Minimalist

Money was a major theme when I kicked off this blog (33% of dickz, dollarz & killin it), but aside from tracking my expenses in this sheet, I haven't been writing all that much about it. 
I attribute this to 2 things:

  1. After paying off my college loans and credit card debt in October 2015, I quit my job and have been making more than enough to survive as I've been traveling - I just don't think about it as much now that the burden is gone
  2. Living out of a 50L bag reduces the chance that I'm going to buy shit. If I buy something I usually have to get rid of something - the Sophie's Choice of consumer manufactured products
must love salt water

must love salt water

Last week, on the shared Kindle account I have with my mom, I found The Minimalists. As a result, I am fully engrossed in re-visiting my thoughts on possessions. The read was also timely because part of why I'm in Montenegro is to work on an app that focuses on people's unused clutter with a charitable component. As a result I've been thinking a lot about possessions and why people (me) have attachment to those things. 

I live out of a 50L bag, yes, but I still have 8 bins of clothing and shit stored at my dads. For the most part this stuff is out of sight, out of mind, yet somehow I still feel tethered by it. The Minimalists have connected me to many great blog reads and ideas (like the Project 333 clothing challenge, relevant once I'm past the bag lady phase of life). Accordingly, I'm pivoting in their direction with the following:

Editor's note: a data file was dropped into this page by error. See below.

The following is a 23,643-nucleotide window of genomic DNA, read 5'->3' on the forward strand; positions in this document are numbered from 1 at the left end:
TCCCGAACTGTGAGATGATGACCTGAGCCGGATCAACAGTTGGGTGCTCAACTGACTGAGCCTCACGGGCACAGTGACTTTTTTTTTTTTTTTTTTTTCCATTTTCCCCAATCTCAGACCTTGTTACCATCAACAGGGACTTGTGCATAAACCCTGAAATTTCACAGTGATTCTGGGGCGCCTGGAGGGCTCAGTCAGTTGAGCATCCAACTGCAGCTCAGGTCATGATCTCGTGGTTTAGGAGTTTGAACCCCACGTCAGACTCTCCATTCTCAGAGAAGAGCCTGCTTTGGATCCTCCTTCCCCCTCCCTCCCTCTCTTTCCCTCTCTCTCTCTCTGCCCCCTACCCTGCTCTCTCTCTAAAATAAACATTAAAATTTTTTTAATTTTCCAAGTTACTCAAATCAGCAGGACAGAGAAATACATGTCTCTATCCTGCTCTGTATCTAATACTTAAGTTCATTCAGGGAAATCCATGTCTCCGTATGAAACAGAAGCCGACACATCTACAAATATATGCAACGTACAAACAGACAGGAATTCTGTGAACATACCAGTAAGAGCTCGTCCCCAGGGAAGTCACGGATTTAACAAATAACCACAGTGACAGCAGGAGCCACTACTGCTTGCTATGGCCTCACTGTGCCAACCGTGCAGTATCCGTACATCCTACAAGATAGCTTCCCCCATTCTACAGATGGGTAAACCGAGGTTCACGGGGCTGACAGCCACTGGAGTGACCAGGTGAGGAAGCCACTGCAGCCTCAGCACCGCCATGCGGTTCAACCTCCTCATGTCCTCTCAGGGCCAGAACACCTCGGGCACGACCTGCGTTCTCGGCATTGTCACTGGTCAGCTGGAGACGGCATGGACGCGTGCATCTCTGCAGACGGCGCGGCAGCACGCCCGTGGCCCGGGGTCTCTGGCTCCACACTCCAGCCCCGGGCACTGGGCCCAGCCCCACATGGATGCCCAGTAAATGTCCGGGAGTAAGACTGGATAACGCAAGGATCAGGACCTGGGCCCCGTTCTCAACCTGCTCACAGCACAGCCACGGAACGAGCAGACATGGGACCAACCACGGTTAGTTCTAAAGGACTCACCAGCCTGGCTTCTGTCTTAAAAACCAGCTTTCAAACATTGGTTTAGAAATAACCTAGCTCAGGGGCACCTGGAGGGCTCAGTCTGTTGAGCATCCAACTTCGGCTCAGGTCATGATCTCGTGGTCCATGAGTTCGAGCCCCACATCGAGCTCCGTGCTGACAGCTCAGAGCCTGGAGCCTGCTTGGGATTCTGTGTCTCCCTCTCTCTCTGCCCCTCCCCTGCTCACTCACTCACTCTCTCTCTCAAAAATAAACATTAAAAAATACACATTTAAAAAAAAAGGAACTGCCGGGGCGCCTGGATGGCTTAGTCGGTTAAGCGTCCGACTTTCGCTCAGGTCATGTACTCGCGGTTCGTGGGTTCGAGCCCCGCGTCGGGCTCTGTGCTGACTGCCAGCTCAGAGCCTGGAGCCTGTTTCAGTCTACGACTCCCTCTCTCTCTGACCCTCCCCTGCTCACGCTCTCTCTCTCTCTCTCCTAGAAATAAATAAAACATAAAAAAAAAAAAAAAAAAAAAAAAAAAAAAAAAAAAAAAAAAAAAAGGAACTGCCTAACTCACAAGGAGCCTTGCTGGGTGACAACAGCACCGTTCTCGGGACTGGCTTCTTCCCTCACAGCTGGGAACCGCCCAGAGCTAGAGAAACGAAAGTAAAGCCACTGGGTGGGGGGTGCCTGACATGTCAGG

1. When home for Christmas I'll try to sell 80% of my possessions (Poshmark, eBay, not a garage sale, etc.). What I can't sell in that time will be donated
  2. I'm going to limit my purchases to things that are necessary to make me more efficient in my work (digital marketing freelance and kayak/SUP/bike tours). Wishlist includes: contact lenses, polarized sunglasses, a charging brick and potentially a new laptop if my $350 Thailand-bought Acer shits the bed (but does I really NEEDZ a shiny new Mac, precioussssss-s-s?) 

Oh yeah, Montenegro! I lead some kayak and SUP tours, live in a coworking-hostel, work a bit of freelance and am kicking off the app. A few months ago I saw a Facebook post on a digital nomad group recommending the space and Montenegro for travelers who've maxed out their 3 months in the EU.  With no other promising options on my plate I emailed the owner to see if he'd be up for a trade. He was, so I booked a flight to this country and am yet again, winging it! So far, so good!

Baby Steps

I keep booking travel. And making decisions.

danang-vietnam-blog-girl-beach-american-digital-nomad

But my body and brain are resistant (LIZARD BRAIN DOESN'T WANT CHANGE). In Saigon I would hit snooze 2-4 times each morning. And although my work doesn't require me to stay in any one location, I stayed there for 2 months (aside from a short vaca in Phu Quoc with Maggie). During my time in Saigon, I lived in 2 apartments and chose to work in the same coworking spot almost every day. Building some consistency helped me normalize after the combustion I created when I broke up with my ex.